Study Covers U.S. East Coast Waters
The nation’s largest survey of protected marine species is now underway for its second year along the East Coast.
Aboard the NOAA ships Henry B. Bigelow and Gordon Gunter, researchers are documenting animals in deeper waters beyond the edge of the continental shelf, with the Bigelow off the northeastern U.S. and the Gunter off the southeastern U.S. During July and August, NOAA aircraft will carry observers surveying for animals in the shallower waters on the shelf all along the East Coast, and USFWS aircraft will survey for seabirds during August from Maine to Florida.
The expeditions are part of the Atlantic Marine Assessment Program for Protected Species (AMAPPS), a joint multi-year study involving NOAA’s Fisheries Service, the Department of the Interior’s Bureau of Ocean Energy Management, Regulation and Enforcement (BOEMRE) and USFWS. Under an interagency agreement, NOAA and BOEMRE will assign scientists to this summer’s and future expeditions and BOEMRE will provide $7.6 million for the study, which runs from 2010 until 2014.
These surveys will allow scientists not only to better estimate the abundance of marine mammals, sea turtles, and sea birds in U.S. Atlantic waters, but also to investigate how the animals’ distribution and abundance relate to the physical and biological ecosystem.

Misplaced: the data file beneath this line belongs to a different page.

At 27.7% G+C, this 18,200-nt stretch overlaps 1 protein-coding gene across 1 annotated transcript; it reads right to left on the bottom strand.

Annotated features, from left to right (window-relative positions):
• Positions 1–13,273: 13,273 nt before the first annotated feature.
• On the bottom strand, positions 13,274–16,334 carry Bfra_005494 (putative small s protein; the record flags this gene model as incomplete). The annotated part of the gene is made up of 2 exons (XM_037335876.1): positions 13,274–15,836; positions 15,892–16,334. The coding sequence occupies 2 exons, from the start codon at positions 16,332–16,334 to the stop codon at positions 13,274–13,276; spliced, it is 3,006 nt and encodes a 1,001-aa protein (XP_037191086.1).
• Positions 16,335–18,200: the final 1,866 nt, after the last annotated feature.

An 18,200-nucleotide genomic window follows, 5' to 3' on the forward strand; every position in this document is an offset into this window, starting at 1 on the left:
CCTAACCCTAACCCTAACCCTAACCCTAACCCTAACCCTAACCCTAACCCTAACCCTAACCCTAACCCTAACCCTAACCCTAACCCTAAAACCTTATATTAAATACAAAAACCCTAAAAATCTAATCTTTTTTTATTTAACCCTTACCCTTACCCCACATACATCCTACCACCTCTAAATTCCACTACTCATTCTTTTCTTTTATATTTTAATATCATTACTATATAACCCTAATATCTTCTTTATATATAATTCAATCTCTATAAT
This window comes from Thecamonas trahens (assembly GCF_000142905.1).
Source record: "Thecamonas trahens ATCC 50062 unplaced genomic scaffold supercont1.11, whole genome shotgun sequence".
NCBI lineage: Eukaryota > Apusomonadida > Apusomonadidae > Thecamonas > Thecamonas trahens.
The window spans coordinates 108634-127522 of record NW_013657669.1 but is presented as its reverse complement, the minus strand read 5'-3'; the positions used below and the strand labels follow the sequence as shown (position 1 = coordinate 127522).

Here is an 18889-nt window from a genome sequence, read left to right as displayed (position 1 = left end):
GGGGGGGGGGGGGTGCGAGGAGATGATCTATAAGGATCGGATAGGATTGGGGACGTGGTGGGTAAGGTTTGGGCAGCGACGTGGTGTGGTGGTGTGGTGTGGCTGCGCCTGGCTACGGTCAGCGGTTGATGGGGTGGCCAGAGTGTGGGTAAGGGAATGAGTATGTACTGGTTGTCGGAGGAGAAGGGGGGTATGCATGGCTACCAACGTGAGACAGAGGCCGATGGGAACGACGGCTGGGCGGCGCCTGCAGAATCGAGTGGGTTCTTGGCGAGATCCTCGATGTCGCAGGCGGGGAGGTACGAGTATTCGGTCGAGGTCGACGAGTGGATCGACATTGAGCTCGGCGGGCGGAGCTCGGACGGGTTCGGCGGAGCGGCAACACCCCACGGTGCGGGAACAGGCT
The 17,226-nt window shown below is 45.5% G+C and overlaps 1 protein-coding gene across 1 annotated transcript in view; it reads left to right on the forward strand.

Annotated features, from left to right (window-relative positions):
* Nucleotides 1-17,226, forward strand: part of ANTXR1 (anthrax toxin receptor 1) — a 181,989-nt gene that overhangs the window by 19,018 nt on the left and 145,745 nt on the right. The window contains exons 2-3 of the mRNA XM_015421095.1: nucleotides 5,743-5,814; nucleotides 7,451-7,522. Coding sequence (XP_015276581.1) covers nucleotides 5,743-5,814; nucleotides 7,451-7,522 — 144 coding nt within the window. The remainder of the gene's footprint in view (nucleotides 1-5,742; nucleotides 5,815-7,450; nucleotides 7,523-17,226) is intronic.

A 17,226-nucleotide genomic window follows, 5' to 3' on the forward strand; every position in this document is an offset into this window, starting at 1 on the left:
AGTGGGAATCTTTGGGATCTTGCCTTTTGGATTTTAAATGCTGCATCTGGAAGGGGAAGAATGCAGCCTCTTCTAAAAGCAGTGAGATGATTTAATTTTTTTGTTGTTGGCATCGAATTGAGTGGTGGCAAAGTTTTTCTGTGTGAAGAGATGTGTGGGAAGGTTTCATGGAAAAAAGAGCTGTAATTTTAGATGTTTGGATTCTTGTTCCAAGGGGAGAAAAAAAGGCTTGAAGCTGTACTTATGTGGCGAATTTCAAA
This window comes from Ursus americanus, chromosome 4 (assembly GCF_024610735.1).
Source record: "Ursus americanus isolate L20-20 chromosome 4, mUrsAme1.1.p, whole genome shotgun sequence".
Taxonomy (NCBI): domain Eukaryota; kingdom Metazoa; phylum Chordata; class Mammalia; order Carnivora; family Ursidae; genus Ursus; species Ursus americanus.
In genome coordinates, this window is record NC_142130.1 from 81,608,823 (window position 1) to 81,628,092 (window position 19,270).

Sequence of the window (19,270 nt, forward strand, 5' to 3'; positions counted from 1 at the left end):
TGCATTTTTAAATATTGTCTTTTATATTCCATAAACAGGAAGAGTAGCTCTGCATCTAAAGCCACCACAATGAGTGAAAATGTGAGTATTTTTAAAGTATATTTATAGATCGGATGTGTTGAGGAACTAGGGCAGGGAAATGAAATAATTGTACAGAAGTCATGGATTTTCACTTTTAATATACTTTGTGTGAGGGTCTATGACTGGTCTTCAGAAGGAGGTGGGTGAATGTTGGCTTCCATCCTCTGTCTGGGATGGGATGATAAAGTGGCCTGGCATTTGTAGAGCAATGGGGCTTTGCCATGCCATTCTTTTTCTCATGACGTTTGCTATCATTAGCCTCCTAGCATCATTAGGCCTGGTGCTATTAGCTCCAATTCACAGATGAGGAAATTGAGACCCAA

The study will help NOAA’s Fisheries Service manage, conserve and protect living marine resources within the United States Exclusive Economic Zone, waters three to 200 miles offshore. The study also will help inform BOEMRE’s decision-making process for future energy development. Finally, this partnership will give USFWS much better scientific information about seabird populations, so that the agency can more clearly define the needs of these species and make better management decisions.
In addition to the surveys currently underway, AMAPPS research in 2011 has included harbor seal tagging this spring in Massachusetts and Maine, followed by an aerial seal survey along the New England coast during peak pupping season in late May and June. In addition, a loggerhead turtle-tagging and biological sampling cruise was just completed ahead of schedule this month aboard two New Jersey commercial scallop vessels. Researchers put satellite tags on 25 juvenile loggerhead turtles, adding to the 44 tagged last year by scientists from both NOAA’s Northeast and Southeast Fisheries Science Centers.
A report on the 2010 work was recently published by the NEFSC and can be found online.